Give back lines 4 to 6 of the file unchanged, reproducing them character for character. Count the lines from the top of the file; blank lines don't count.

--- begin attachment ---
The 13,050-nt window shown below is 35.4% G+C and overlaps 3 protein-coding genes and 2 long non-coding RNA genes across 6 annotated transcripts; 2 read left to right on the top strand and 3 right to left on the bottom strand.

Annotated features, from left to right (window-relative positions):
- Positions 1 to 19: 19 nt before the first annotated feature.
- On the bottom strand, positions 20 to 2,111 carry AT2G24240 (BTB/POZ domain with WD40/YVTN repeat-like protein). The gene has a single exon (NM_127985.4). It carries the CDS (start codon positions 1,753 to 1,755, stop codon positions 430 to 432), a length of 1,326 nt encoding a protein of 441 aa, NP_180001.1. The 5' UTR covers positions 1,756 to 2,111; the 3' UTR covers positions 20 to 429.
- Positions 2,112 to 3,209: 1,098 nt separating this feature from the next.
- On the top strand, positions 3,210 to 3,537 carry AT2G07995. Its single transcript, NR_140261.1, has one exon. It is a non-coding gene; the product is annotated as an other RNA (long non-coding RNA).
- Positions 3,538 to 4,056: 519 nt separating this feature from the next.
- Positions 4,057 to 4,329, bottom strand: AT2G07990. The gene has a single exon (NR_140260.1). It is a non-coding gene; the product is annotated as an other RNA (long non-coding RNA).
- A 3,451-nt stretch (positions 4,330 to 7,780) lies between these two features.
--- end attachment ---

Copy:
- On the bottom strand, positions 20 to 2,111 carry AT2G24240 (BTB/POZ domain with WD40/YVTN repeat-like protein). The gene has a single exon (NM_127985.4). It carries the CDS (start codon positions 1,753 to 1,755, stop codon positions 430 to 432), a length of 1,326 nt encoding a protein of 441 aa, NP_180001.1. The 5' UTR covers positions 1,756 to 2,111; the 3' UTR covers positions 20 to 429.
- Positions 2,112 to 3,209: 1,098 nt separating this feature from the next.
- On the top strand, positions 3,210 to 3,537 carry AT2G07995. Its single transcript, NR_140261.1, has one exon. It is a non-coding gene; the product is annotated as an other RNA (long non-coding RNA).